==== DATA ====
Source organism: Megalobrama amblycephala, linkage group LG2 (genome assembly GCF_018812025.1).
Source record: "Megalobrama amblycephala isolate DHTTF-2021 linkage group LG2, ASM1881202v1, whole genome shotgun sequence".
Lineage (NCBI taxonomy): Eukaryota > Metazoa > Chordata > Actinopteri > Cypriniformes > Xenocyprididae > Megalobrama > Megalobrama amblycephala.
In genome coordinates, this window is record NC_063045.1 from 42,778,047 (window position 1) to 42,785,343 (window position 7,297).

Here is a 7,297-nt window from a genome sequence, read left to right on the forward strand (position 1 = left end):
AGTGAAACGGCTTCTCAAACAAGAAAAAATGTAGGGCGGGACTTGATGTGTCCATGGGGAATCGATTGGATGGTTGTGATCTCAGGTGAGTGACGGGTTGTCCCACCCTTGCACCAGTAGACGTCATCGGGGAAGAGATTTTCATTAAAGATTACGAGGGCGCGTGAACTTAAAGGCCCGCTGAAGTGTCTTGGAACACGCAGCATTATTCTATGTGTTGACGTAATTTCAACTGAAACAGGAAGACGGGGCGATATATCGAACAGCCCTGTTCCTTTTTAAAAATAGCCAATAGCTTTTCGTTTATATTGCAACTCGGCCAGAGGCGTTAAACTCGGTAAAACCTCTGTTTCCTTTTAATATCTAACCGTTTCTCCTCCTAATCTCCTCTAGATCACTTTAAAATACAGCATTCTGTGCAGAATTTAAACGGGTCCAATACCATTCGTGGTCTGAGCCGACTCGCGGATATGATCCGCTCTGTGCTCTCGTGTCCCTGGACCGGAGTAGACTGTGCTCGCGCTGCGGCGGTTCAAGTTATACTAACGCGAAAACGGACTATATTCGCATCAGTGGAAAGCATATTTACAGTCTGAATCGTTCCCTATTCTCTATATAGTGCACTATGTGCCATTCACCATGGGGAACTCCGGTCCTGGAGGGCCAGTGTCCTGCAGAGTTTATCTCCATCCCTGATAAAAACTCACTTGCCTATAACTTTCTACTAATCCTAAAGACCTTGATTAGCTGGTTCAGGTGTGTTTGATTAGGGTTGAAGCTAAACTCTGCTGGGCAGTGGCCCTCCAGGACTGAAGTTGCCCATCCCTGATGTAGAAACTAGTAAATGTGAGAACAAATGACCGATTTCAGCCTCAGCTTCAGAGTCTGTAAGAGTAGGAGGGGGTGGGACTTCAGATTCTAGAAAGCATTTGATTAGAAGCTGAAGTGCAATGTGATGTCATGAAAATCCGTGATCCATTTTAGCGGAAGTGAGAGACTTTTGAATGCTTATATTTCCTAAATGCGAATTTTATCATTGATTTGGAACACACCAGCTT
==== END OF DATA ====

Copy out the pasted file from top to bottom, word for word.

Source organism: Megalobrama amblycephala, linkage group LG2 (genome assembly GCF_018812025.1).
Source record: "Megalobrama amblycephala isolate DHTTF-2021 linkage group LG2, ASM1881202v1, whole genome shotgun sequence".
Lineage (NCBI taxonomy): Eukaryota > Metazoa > Chordata > Actinopteri > Cypriniformes > Xenocyprididae > Megalobrama > Megalobrama amblycephala.
In genome coordinates, this window is record NC_063045.1 from 42,778,047 (window position 1) to 42,785,343 (window position 7,297).

Here is a 7,297-nt window from a genome sequence, read left to right on the forward strand (position 1 = left end):
AGTGAAACGGCTTCTCAAACAAGAAAAAATGTAGGGCGGGACTTGATGTGTCCATGGGGAATCGATTGGATGGTTGTGATCTCAGGTGAGTGACGGGTTGTCCCACCCTTGCACCAGTAGACGTCATCGGGGAAGAGATTTTCATTAAAGATTACGAGGGCGCGTGAACTTAAAGGCCCGCTGAAGTGTCTTGGAACACGCAGCATTATTCTATGTGTTGACGTAATTTCAACTGAAACAGGAAGACGGGGCGATATATCGAACAGCCCTGTTCCTTTTTAAAAATAGCCAATAGCTTTTCGTTTATATTGCAACTCGGCCAGAGGCGTTAAACTCGGTAAAACCTCTGTTTCCTTTTAATATCTAACCGTTTCTCCTCCTAATCTCCTCTAGATCACTTTAAAATACAGCATTCTGTGCAGAATTTAAACGGGTCCAATACCATTCGTGGTCTGAGCCGACTCGCGGATATGATCCGCTCTGTGCTCTCGTGTCCCTGGACCGGAGTAGACTGTGCTCGCGCTGCGGCGGTTCAAGTTATACTAACGCGAAAACGGACTATATTCGCATCAGTGGAAAGCATATTTACAGTCTGAATCGTTCCCTATTCTCTATATAGTGCACTATGTGCCATTCACCATGGGGAACTCCGGTCCTGGAGGGCCAGTGTCCTGCAGAGTTTATCTCCATCCCTGATAAAAACTCACTTGCCTATAACTTTCTACTAATCCTAAAGACCTTGATTAGCTGGTTCAGGTGTGTTTGATTAGGGTTGAAGCTAAACTCTGCTGGGCAGTGGCCCTCCAGGACTGAAGTTGCCCATCCCTGATGTAGAAACTAGTAAATGTGAGAACAAATGACCGATTTCAGCCTCAGCTTCAGAGTCTGTAAGAGTAGGAGGGGGTGGGACTTCAGATTCTAGAAAGCATTTGATTAGAAGCTGAAGTGCAATGTGATGTCATGAAAATCCGTGATCCATTTTAGCGGAAGTGAGAGACTTTTGAATGCTTATATTTCCTAAATGCGAATTTTATCATTGATTTGGAACACACCAGCTT